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Legislative Assembly for the ACT: 2003 Week 12 Hansard (19 November) . . Page.. 4291 ..

MS MacDONALD (continuing):

I also had the great privilege when I was working for the Australian Services Union of representing a number of employees at Auscript court reporting services. At that time the federal Liberal government decided to sell off Auscript, which of course I believe was a great shame, because the services provided by the Auscript employees were second to none in terms of court reporting. I am not sure whether they are involved with the Hansard transcription these days here, but their work was exemplary at the time.

As a result of the sale of Auscript, all of the people who had been working for Auscript who were permanents were entitled to redundancy payments. But the Liberal government at the time said that it did not apply to the court reporting officers-and the reason was that they were casual. These casual workers had to guarantee to their employer that they would set aside three days per week in which they would be employed. They also had to inform their casual employer, Auscript, if they were going to take up another job. When they signed a contract with Auscript, Auscript would say to them, "If you are going to work for us, we have the right of refusal for you to take up another job. We can cut back the amount of shifts that you get doing the transcription work, doing the typing, doing the recording in the courts; but you can't necessarily take up another job unless we say you can."(Extension of time granted.)

I had a delegate there who had actually worked for Auscript for 30 years, and she was still classified as a casual. Auscript said to her, "Never mind, Liz. Never mind about the fact that you've worked for this organisation for 30 years. Never mind about the fact that you've put your blood, sweat and tears into this organisation and typed your hands off day in, day out, that we have asked you to. We're not going to give you a redundancy payment."Well, it was my great privilege to be involved in the fight to make sure that changes happened, through the Industrial Relations Commission at that time.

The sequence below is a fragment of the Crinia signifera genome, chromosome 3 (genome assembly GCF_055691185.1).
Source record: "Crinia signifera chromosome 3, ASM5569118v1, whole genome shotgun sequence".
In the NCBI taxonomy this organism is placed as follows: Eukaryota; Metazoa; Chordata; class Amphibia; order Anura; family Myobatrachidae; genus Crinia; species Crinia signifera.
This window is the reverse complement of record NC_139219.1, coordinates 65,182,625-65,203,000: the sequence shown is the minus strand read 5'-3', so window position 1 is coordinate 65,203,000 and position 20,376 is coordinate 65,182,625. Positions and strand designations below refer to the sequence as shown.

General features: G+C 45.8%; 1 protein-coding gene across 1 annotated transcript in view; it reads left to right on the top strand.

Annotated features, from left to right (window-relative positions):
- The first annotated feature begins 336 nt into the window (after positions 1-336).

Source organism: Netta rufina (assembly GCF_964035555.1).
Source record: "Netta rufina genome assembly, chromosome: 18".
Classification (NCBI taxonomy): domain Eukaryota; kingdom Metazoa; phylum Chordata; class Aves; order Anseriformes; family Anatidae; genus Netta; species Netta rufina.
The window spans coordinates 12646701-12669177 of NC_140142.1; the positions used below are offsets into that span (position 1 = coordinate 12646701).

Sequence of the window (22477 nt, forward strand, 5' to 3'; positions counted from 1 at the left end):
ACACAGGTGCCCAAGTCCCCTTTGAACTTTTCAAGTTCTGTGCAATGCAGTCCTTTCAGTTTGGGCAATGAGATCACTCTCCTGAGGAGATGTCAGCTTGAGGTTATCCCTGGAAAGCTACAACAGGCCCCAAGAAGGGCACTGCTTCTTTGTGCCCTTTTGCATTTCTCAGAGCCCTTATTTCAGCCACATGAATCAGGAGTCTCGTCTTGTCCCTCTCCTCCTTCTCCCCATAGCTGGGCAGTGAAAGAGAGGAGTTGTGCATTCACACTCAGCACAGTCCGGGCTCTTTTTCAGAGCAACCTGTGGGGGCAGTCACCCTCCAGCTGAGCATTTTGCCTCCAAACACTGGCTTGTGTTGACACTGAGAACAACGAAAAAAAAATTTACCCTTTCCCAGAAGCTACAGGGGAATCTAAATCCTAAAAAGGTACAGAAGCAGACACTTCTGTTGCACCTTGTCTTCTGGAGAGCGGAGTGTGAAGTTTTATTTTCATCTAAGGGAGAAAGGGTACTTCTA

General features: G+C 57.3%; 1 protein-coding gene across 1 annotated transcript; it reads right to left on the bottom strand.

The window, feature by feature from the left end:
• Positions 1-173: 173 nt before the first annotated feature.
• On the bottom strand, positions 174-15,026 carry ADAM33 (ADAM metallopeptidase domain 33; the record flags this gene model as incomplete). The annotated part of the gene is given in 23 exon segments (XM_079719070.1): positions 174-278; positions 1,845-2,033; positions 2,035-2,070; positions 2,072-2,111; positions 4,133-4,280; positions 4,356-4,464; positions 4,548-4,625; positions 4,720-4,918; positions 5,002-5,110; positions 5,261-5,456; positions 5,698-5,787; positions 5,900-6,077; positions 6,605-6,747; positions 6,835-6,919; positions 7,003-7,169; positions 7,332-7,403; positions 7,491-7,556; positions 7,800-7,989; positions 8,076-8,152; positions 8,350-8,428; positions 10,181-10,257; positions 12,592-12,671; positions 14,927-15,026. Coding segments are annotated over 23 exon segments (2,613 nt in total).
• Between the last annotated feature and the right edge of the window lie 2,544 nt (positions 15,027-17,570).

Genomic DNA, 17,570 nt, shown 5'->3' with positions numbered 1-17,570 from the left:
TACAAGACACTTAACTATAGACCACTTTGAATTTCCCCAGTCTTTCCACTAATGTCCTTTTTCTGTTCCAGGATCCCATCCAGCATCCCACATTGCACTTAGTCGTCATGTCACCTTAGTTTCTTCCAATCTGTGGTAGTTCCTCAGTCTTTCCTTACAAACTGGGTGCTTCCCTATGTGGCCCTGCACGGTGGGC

So the law was changed to recognise that there was a difference between those people who were doing the odd hours in a place and did not have guarantee of employment on the next day, and those people who had continuous employment, who actually had a roster made up for them, which was the case for the Auscript employees.

I also would like to mention the temporary and casual agencies. I have to say that I saw some appalling conditions, in what is supposed to be a Western democracy, with people being basically treated like school children, and worse than school children. I remember that at one place I represented people were told that they had to take a disc and ask for permission to go to the toilet. And only one person-out of approximately 50 employees-was allowed to go to the toilet at any one time. But people could not complain about this. The reason they could not complain? It was because they had no guarantee that they would get a shift the next time around when there was a shift going. It did not matter that they had to put food on the table for their family and pay the rent or the mortgage.

Those things just go to show that the employees in a casual relationship are not treated on an equal basis; they are not on an equal footing with the employer in this case. They are the ones who are required to run and jump when they are told to. If they need the employment, there is no guarantee for them. Mention has been made of the fact that there is compensation for that casual basis. Well, I would put it to you, Mr Speaker, that the compensation in the form of a loading is in fact not much compensation at all.

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